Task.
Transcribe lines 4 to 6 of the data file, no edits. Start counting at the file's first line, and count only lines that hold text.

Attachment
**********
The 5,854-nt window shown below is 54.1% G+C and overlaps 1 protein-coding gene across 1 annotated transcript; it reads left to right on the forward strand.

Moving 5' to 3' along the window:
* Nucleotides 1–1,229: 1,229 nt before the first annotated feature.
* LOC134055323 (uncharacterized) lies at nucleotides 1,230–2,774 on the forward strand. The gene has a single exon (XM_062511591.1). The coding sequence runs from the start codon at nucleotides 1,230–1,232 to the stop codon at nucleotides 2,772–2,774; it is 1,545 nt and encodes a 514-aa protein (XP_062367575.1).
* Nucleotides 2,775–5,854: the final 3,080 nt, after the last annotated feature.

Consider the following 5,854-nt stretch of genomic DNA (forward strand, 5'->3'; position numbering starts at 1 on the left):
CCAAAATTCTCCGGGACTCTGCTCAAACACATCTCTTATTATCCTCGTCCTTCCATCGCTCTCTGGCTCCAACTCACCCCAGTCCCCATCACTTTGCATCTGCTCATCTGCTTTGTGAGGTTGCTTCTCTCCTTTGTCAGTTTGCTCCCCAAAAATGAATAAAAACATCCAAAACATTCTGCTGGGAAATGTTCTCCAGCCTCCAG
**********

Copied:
* LOC134055323 (uncharacterized) lies at nucleotides 1,230–2,774 on the forward strand. The gene has a single exon (XM_062511591.1). The coding sequence runs from the start codon at nucleotides 1,230–1,232 to the stop codon at nucleotides 2,772–2,774; it is 1,545 nt and encodes a 514-aa protein (XP_062367575.1).
* Nucleotides 2,775–5,854: the final 3,080 nt, after the last annotated feature.

Consider the following 5,854-nt stretch of genomic DNA (forward strand, 5'->3'; position numbering starts at 1 on the left):